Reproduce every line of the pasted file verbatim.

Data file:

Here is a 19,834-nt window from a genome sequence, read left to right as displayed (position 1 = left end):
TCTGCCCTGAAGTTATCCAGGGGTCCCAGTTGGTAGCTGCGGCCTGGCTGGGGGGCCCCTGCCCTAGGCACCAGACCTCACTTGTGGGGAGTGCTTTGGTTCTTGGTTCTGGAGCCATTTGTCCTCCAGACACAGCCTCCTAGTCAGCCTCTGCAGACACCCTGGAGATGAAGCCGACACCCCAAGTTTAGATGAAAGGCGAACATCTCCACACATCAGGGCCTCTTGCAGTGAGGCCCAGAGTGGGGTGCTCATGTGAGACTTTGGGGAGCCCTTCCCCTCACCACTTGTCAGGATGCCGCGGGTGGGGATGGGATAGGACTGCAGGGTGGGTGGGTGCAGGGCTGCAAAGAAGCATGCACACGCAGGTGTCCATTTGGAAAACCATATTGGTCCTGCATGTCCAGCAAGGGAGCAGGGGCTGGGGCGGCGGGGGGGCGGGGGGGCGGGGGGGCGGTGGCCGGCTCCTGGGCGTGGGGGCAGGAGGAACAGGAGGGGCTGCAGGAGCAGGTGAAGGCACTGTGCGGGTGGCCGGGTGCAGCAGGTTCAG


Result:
Here is a 19,834-nt window from a genome sequence, read left to right as displayed (position 1 = left end):
TCTGCCCTGAAGTTATCCAGGGGTCCCAGTTGGTAGCTGCGGCCTGGCTGGGGGGCCCCTGCCCTAGGCACCAGACCTCACTTGTGGGGAGTGCTTTGGTTCTTGGTTCTGGAGCCATTTGTCCTCCAGACACAGCCTCCTAGTCAGCCTCTGCAGACACCCTGGAGATGAAGCCGACACCCCAAGTTTAGATGAAAGGCGAACATCTCCACACATCAGGGCCTCTTGCAGTGAGGCCCAGAGTGGGGTGCTCATGTGAGACTTTGGGGAGCCCTTCCCCTCACCACTTGTCAGGATGCCGCGGGTGGGGATGGGATAGGACTGCAGGGTGGGTGGGTGCAGGGCTGCAAAGAAGCATGCACACGCAGGTGTCCATTTGGAAAACCATATTGGTCCTGCATGTCCAGCAAGGGAGCAGGGGCTGGGGCGGCGGGGGGGCGGGGGGGCGGGGGGGCGGTGGCCGGCTCCTGGGCGTGGGGGCAGGAGGAACAGGAGGGGCTGCAGGAGCAGGTGAAGGCACTGTGCGGGTGGCCGGGTGCAGCAGGTTCAG